Manganese

How to identify

  • Leaves become yellow and there is also interveinal chlorosis.
  • Pale grayish green interveinal chlorosis spreads from the tip to the leaf base.
  • Necrotic brown spots develop later and leaf becomes dark brown.
  • Newly emerging leaves are short, narrow, and light green

Copper 

How to identify

  • Dieback of stems and twigs.
  • Yellowing of leaves.
  • Stunted growth and pale green leaves that wither easily.

Iron

How to identify

  • Leaf yellowing first appears on the younger upper leaves in interveinal tissues.
  • Leaves to turn completely yellow or almost white, and then brown as leaves die.

Zinc

How to identify

  • Short internodes and a decrease in leaf size.
  • Delayed maturity

    zinc deficient plants

Benefits of testing farm soil.                     

  • The world population is growing up and thus fertile soils are required to produce more food.
  • Farmers can easily avoid soil degradation.
  • Leads to minimization of fertilizer expenditure.
  • Informs the farmer on the current health status of the soil.

Appropriate time to take the soil sample

Soil samples can be taken any time throughout the year. However, it’s also appropriate to take soil samples after the harvest. This will give you ample time to prepare the land as per the recommendations of the soil sample results before the next planting season. The soil should not be too dry or wet when taking the soil sample in a farm. In orchards where there are permanent crops, soil test should be done after every four years.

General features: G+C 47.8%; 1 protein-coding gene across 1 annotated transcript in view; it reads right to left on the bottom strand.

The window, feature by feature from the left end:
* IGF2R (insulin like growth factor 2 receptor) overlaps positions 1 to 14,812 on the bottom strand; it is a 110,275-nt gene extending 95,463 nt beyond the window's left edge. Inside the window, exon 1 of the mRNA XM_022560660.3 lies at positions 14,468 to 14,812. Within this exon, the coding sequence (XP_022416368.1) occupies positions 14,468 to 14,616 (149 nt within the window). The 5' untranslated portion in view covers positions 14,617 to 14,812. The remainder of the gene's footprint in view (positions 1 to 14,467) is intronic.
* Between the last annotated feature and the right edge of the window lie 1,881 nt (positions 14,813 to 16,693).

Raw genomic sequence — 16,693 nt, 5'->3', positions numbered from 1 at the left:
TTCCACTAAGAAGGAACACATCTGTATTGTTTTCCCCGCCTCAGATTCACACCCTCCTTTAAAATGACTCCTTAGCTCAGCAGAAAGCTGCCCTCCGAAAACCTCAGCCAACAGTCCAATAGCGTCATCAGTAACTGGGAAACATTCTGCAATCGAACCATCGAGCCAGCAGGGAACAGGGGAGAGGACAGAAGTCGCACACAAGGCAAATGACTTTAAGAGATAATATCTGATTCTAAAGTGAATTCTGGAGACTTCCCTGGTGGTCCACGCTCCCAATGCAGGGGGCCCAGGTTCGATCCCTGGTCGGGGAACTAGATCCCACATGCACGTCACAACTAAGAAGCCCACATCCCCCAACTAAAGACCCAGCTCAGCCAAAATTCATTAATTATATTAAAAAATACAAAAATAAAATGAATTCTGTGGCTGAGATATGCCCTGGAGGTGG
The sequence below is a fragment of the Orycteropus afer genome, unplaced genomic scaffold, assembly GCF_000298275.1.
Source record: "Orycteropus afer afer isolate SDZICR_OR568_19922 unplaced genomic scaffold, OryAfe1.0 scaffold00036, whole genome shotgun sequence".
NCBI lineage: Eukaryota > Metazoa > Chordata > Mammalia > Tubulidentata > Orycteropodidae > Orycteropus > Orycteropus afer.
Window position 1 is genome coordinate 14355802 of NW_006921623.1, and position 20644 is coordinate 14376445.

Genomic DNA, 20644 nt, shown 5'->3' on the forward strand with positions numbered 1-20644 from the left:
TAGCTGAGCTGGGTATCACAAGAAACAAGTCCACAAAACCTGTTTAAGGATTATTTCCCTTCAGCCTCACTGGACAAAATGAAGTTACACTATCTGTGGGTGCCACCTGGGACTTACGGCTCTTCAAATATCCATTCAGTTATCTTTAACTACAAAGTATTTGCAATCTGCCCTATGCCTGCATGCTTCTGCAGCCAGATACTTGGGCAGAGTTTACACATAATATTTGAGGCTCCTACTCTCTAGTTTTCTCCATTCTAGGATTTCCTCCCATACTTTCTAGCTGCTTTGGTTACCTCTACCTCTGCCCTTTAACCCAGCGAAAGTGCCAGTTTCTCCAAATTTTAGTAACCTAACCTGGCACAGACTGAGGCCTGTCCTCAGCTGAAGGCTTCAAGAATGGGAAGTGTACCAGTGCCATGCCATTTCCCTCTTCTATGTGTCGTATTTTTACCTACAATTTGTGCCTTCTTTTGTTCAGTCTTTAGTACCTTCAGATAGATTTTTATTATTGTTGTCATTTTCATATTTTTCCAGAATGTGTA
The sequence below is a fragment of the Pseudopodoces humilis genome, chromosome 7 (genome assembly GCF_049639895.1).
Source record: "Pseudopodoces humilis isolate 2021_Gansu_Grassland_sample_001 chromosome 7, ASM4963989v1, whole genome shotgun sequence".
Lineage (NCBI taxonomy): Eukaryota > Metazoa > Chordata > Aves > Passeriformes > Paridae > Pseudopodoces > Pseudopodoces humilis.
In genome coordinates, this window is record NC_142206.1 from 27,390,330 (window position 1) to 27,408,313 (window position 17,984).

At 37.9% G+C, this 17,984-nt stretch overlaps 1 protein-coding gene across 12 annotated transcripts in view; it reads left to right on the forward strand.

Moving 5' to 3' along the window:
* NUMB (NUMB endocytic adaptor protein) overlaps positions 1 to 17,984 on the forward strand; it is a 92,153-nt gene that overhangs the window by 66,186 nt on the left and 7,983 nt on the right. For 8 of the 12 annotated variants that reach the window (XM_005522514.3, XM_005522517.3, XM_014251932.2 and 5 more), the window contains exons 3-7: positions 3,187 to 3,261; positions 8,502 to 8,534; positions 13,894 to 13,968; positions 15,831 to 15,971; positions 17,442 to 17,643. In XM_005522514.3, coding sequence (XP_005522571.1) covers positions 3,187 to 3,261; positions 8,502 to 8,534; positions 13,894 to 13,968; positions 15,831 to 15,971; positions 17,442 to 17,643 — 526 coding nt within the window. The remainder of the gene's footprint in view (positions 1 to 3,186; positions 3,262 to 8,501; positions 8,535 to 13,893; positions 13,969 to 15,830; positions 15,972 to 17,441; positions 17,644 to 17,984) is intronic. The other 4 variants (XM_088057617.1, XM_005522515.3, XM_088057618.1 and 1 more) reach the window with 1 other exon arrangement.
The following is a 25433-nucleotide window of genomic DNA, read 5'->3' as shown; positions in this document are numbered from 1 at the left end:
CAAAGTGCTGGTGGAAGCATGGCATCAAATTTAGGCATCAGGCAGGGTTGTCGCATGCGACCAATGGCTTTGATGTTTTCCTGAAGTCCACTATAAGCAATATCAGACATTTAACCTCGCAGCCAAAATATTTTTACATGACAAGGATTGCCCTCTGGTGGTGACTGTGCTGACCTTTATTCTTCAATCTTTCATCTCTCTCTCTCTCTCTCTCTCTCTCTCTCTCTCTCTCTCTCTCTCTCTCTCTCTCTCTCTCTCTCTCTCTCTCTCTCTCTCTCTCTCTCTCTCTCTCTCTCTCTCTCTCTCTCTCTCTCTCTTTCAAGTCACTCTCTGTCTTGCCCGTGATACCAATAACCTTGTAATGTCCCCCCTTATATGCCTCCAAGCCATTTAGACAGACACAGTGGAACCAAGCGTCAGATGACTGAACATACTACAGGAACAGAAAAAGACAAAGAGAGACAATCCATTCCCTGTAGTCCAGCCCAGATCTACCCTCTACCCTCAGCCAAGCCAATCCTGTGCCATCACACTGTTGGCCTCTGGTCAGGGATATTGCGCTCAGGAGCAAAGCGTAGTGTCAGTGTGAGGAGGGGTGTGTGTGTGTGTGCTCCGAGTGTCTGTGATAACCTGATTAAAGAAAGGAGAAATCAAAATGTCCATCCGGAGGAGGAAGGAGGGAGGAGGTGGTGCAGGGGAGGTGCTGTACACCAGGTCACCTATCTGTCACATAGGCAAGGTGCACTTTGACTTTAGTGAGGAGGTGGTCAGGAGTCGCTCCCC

OxfarmAg Ltd message to Kenyan farmers;

Smallholder farmers, particularly those in Kenya, often lack access to soil testing laboratories to determine their soil’s fertility and the nutrients required to increase crop productivity. This causes farmers to apply fertilizer that may not meet their soil’s needs. Soil analysis will inform you of your soils’ deficiencies. Soil testing can also help to predict return on investment for Kenyan farmers.

Here at oxfarm we have dedicated staff with a primary goal of providing accurate soil analysis in a timely manner.

Frequent soil testing helps farmers decide whether their current management is robbing future productivity and profits.

Soil testing serves as the best guide available for determining nutrient needs for growing crops. Soil testing also provides a balanced fertility program which is a vital component of sustainable farming programs that are profitable, efficient and environmentally responsible.

We offer soil testing services at highly competitive prices and this will assist a farmer to undertake the correct management practices in his farm.

We offer individual package of soil testing at ksh 2800 per sample exclusive of transport which is charged at ksh 20 per km from Nairobi to the farm and back when coming to collect the soil sample.

Contact us on  0706222888.

Posted on

Soil Engineer

Geotechnical Engineering is a crucial and growing field. As people expand into virgin areas or land that is not considered prime development, there are costs merely beyond the immediate financial. It is important for developers to examine whether an area of land is viable for development, whether there are conservation issues to mitigate, and what extra measures may be required to develop the land. Land with a higher water table, for example, may require different materials to mitigate damp. Geotechnical engineering is concerned with environmental geology and environmental soils.

Read: The Most Cost-Effective Greenhouse Which Every Farmer Can Construct